11. Exercises -- to be done

Flow of Control

  1. Now that you can assemble simple statements, let's put some logic into our programs so we can branch around them.  Java has a separate type boolean; a boolean variable can have a value of either true or false.  Note that the integer 0 is not the same as false. But in the JVM, booleans are represented by integers with 0 and 1 corresponding with false and true, respectively.  Looking at ifManip()in and its  disassembly , we see that

  2.        boolean  flag = false;
                 flag = true;
    compiles into       0 iconst_0    ; false
                  1 istore_3
                  2 iconst_1    ; true
                  3 istore_3
  3. How does the Java compiler implement an if statement such as

  4.        if (x < 2) x = 0;
    1. Push the two integers onto the stack that you want to compare:

    2.   10 iload_0    ; x
       11 iconst_2   ; 2 x
    3. Compare them with one of the if_icmpXX branching instructions where XX can be eq, ne, lt, gt, le, ge:

    4.  12 if_icmpge 17  The JVM pops the numbers off the stack and compares them.  If x is greater than or equal to 2, then execution will continue at the instruction at location 17; otherwise execution continues at the next instruction at  location 15.

      Why is the test for "greater than or equal" rather than "less than"?.  The compiler wants to preserve the program structure so that the code x = 0; should  immediately follow the test.  Thus, we want to branch around the code when x >= 2.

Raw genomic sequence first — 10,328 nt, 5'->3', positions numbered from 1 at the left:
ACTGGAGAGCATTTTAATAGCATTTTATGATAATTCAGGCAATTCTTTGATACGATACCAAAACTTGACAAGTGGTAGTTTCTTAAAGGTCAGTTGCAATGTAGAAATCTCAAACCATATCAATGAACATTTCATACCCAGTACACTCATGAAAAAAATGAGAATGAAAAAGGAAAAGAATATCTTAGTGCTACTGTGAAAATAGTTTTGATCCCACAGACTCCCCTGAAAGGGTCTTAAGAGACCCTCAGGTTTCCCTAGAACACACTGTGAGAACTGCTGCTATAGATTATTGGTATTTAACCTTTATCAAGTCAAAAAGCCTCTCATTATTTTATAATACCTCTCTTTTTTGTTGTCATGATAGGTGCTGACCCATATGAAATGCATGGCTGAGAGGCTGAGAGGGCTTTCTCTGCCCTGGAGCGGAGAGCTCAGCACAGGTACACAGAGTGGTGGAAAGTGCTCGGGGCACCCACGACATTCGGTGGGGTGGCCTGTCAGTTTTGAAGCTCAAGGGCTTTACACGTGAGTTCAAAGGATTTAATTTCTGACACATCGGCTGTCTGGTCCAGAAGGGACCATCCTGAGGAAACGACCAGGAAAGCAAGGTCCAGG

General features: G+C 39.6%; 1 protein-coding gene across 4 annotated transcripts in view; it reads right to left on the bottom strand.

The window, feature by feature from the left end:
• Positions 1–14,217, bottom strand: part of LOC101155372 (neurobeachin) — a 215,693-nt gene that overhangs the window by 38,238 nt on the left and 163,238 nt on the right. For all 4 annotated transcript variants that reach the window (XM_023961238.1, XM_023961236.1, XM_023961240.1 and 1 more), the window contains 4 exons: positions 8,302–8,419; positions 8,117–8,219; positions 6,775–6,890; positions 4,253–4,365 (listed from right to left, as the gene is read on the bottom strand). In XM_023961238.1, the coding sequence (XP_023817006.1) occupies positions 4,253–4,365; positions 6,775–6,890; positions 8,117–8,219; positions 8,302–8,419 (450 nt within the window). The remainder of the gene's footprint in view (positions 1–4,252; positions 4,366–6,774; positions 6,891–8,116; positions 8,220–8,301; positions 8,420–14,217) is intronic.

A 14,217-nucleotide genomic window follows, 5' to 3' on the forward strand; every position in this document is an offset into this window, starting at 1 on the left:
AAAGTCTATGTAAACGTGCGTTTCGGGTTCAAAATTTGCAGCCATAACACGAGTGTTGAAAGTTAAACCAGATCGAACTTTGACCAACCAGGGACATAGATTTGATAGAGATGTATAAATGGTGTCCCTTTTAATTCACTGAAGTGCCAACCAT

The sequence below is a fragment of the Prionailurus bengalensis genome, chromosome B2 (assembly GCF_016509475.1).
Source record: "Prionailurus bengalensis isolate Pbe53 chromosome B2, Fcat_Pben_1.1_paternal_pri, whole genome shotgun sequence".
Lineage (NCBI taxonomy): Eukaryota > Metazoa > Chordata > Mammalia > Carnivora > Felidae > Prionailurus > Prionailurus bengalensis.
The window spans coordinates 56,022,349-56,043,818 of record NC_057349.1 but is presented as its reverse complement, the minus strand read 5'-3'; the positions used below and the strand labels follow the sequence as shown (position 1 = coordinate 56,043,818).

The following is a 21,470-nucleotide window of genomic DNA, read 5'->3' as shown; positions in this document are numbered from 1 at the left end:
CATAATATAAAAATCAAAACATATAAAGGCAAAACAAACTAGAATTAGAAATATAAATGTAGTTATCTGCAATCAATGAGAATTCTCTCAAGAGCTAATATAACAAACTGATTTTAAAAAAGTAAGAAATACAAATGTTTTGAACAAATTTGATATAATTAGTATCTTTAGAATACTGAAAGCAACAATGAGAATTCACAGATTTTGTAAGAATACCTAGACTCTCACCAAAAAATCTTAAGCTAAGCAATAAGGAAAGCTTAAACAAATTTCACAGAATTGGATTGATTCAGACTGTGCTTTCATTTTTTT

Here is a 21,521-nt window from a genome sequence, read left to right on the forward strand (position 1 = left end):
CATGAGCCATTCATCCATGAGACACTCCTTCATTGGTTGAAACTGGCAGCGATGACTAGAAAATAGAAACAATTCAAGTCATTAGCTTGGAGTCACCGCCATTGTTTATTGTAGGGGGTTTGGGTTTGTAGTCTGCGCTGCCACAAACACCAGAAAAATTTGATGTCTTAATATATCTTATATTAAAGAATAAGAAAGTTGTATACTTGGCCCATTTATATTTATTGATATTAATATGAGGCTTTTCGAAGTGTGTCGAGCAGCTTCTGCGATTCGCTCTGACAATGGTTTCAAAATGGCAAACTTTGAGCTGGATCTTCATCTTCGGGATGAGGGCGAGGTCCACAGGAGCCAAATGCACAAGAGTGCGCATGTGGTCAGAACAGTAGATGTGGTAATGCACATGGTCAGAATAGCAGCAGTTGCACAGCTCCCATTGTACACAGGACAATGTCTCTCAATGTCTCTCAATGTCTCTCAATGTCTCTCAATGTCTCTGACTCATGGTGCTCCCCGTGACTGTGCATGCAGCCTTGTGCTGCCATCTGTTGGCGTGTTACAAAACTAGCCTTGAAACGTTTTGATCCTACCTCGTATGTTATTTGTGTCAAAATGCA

The coding for if (x < 2) x = 0; then looks like:

        10 iload_0        ; x
        11 iconst_2       ; 2 x
        12 if_icmpge 17   ;      if x ge 2, continue execution at 17
        15 iconst_0       ; 0
        16 istore_0       ;      x = 0
        17 ...

    5. If you look at the hexadecimal machine instruction for if_icmpge 17, you'll see a20005. We know that a2 will be the opcode for if_icmpge; but why 0005 instead of 0011 (which is 17 in hexadecimal)?  Recall that to access constants, the instruction contained the index of the constant in the constant pool.   So the instruction does not contain an index.  (If it did, this would be called "direct addressing". )



      Then what does it contain?  What location is if_icmpge 17?  How far is that away from 17?  0005 is the offset to the instruction.

      Many CPU's have a special register call the PC (Program Counter) which contains the address of the currently executing instruction.  (Other CPU's PC contains the address of the next instruction to execute.)  The JVM's PC contains the location to the current instruction.  Program excution can be thought of as

        loop forever {
        1. fetch the instruction at the location in the PC
        2. decode the instruction
        3. execute the instruction
        4. increment the PC by the length of the instruction or by the offset if it is a branching instruction and the test is satisfied
      Thus, after the if_icmpge at 12 is executed, if x >= 2 is true, the PC will contain 12 + 5 = 17.  The instruction at 17 will be executed next.  If the test is false the PC will contain 12 + 3 = 15, which is the next sequential instruction.